Adams Board of Health Continues to Mull Mask Mandate

By Brian RhodesiBerkshires Staff
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ADAMS, Mass. — As COVID-19 cases rise throughout the county following the holidays, the Board of Health continues to consider the possibility of a mask mandate and other potential restrictions. 


Between Jan. 1 and Jan. 7, Adams recorded 97 new COVID-19 cases, with 50 of those cases coming from individuals 40 years old and younger. Sixty-nine percent of the town is considered fully vaccinated for COVID-19, with only 30 percent receiving a booster shot. 


Board of Health Chair David Rhoads said he hopes to get as many people in Adams vaccinated for COVID-19 as possible. He pointed to younger people, many of whom only recently became eligible to get vaccinated, as a group that will need to see rises in vaccination numbers. 


As of data compiled Jan. 6, Adams had a 37 percent vaccination rate for children ages 5 to 11 compared to 49 percent in North Adams and 63 percent in Cheshire. 


"You can see that, obviously, vaccinations are an issue," he said. "Our public health nurse says 'vaccinate, vaccinate, vaccinate, boost, boost, boost.'" 


The board called for community input on what steps it should take with pandemic through the town's website. Rhoads said he has only received a handful of responses so far but is hoping for more between now and the next meeting to determine the best course of action for the town. 


Several responses, according to Rhoads, seemed to advocate for more significant mask and vaccine mandates. Some who responded, he said, are even going elsewhere because of the lack of restrictions in town. 


"They said now that they are indeed shopping elsewhere because of businesses not enforcing masking here in Adams," he said. "One individual asked for a full-fledged communitywide push. Providing masks, requiring employees and town employees to mask and be vaccinated, we should provide greater access to vaccinations, perhaps providing transportation to the local clinic and so forth and then mount a huge public awareness campaign to saturate Facebook, etc." 


The board and Code Enforcement Officer Mark Blaisdell debated the town's ability to enforce a mask mandate and the viability of other options, such as giving special signage and approval to businesses that the board deems are following guidelines. Board member Peter Hoyt said enforcement would prove challenging for Adams given its limited resources. 


"I think it is worth considering, but again, we always go back to enforcement," he said. "And do we have the manpower to enforce it? And will it really be enforced? So I understand we want to mandate and protect people, but the mandate involves enforcing. And I don't know if we can really enforce. If you really want to mandate it, it should be enforced and people need to be fine. And that's the only way it's going to happen."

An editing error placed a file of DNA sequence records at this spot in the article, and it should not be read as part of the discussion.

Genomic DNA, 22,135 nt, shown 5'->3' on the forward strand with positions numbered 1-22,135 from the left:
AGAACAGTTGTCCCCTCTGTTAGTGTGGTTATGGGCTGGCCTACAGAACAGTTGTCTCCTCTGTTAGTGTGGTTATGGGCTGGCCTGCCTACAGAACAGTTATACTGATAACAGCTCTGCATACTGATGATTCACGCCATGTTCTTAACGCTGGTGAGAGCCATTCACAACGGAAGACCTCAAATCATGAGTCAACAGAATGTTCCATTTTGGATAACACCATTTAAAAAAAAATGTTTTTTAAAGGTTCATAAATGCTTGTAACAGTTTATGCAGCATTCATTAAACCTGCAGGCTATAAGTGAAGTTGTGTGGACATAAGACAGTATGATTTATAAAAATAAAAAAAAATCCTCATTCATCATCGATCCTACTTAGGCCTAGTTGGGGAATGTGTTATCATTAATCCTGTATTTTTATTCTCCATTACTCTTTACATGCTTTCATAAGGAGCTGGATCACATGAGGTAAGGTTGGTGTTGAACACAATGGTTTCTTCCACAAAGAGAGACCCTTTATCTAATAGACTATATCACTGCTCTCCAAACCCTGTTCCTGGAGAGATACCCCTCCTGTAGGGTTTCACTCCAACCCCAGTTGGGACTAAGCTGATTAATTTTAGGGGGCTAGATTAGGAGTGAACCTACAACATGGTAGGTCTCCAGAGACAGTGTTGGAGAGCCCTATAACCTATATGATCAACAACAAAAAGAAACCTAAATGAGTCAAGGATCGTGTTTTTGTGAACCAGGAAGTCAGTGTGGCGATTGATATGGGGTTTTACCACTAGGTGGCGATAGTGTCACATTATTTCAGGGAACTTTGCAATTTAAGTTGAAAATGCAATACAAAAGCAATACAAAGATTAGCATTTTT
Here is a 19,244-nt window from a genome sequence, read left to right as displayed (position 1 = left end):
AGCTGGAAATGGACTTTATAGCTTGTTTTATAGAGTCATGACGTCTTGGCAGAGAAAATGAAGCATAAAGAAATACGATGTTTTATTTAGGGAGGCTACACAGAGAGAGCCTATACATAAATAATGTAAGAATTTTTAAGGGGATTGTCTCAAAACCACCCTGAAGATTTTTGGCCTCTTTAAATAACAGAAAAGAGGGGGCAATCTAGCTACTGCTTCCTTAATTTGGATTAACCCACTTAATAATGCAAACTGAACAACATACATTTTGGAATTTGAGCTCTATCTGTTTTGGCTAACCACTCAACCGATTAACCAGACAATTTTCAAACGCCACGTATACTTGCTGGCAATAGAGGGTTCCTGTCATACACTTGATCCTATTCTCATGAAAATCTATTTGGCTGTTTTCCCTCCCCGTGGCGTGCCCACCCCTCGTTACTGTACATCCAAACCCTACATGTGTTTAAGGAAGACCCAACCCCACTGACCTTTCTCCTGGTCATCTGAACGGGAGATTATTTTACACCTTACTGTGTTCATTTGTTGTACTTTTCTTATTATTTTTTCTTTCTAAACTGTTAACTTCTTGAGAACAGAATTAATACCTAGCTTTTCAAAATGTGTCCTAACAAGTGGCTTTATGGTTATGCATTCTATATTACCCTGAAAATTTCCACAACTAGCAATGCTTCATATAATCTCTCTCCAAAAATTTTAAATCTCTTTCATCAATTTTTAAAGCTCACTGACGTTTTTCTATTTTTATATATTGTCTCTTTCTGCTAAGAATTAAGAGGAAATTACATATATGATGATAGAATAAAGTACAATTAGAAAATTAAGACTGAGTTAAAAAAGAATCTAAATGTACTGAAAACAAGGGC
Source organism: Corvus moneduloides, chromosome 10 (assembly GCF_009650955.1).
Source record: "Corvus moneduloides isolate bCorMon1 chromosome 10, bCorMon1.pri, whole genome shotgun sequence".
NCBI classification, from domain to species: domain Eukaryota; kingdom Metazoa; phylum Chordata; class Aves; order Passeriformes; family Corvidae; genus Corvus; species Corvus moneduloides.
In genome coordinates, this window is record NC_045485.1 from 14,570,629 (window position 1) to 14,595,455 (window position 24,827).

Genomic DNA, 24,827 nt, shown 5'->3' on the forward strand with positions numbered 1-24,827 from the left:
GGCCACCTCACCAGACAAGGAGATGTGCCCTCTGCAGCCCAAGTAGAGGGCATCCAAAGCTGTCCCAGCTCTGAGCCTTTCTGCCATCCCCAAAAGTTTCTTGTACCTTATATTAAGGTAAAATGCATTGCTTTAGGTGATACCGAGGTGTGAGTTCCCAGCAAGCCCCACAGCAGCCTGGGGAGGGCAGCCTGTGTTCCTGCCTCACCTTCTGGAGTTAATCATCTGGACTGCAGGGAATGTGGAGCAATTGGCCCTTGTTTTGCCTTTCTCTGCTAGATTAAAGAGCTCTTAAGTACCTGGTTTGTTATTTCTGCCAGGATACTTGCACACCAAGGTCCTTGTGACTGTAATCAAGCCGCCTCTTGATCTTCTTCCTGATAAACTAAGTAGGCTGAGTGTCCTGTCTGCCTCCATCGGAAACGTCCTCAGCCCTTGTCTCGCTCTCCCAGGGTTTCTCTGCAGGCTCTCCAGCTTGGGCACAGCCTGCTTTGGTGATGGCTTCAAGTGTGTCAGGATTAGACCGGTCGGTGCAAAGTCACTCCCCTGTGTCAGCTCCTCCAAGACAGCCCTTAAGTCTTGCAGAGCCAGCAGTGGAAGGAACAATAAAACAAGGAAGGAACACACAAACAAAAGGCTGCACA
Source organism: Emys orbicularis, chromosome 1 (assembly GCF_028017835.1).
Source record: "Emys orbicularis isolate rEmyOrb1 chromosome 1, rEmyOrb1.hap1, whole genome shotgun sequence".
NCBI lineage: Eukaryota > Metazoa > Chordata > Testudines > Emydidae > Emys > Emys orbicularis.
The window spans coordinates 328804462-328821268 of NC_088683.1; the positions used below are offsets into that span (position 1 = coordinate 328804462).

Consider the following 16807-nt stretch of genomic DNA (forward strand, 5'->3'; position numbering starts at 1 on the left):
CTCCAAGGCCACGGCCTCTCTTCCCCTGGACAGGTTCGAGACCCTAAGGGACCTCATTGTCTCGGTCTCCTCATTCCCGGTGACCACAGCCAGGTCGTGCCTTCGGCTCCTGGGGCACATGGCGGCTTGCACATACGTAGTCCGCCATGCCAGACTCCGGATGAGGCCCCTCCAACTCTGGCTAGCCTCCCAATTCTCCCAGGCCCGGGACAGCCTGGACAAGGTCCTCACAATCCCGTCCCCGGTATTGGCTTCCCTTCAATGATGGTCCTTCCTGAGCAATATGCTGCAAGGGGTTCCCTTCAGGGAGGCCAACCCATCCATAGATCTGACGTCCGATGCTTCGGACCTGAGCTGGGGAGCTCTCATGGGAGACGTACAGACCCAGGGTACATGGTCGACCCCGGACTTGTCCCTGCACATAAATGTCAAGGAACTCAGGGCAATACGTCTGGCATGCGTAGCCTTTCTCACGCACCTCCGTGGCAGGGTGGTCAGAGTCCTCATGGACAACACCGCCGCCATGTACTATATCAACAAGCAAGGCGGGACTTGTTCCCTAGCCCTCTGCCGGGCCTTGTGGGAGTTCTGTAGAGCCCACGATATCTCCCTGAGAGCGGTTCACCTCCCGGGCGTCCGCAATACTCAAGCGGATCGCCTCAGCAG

Blaisdell said he is not sure if there is enough feedback currently to put a mandate into place at the moment. He said if the town decides to do something, the public will need to be a part of it via a public hearing. 


"I don't know, based on your responses or the feedback that you've received from the community so far or the interoffice communications that I had," he said. "I don't know if there's support for it. I know that some businesses do already have massive mandates in place both within Adams and outside Adams." 


Board member Joyce Brewer said action regarding a mask mandate might not be necessary by the next meeting.


"What we're seeing is our post-holiday bubble," she said. "We have no idea what we're going to see in three weeks. It may start to calm down again." 


As part of Wednesday's meeting, Rhoads invited several local health experts to discuss the omicron variant, vaccines, and case numbers in the area. These experts, Rhoads said, provided context for the situation with the omicron variant and why additional protection measures might help. 


Sandra Martin, senior planner of public health at Berkshire Regional Planning Commission, said being vaccinated and wearing a mask is crucial in preventing the spread of the omicron variant specifically, as it is more contagious than previous variants. 


"This is basically a numbers game because the most healthy individuals can handle a few virus particles," she said. "But if you get too many, they overload the immune system, and you get infected. With omicron, they produce so many virus particle particles, and each of the particles is very adaptive, adaptive to invading your cells. And so it's pretty easy to get a big viral load and to overwhelm your immune system whether you're vaccinated or not vaccinated." 


Martin said those vaccinated are less likely to get severely sick from the virus and are ill for shorter periods. She stressed the importance of everyone, including vaccinated individuals, wearing a mask at all times in public if possible. 


"You want to reduce your virus load, and the best way to do it now is with an N95 or KN95 mask that is well fitted," she said. "If it doesn't fit your face and it's not slightly uncomfortable, you're probably getting a lot of air leakage around it, and this is an airborne virus. So it will leak into and beyond your mask if it doesn't fit properly." 


Self-testing, according to Martin, is also incredibly important. She said, regardless of what kind of COVID-19 test it is, 


"Basically, use the tests, if you have symptoms, to see if it's a cold or the flu or if it's COVID," she said. "And stay home until you know. That's what the test is for, is to figure out where you can go out and about where you need to stay home."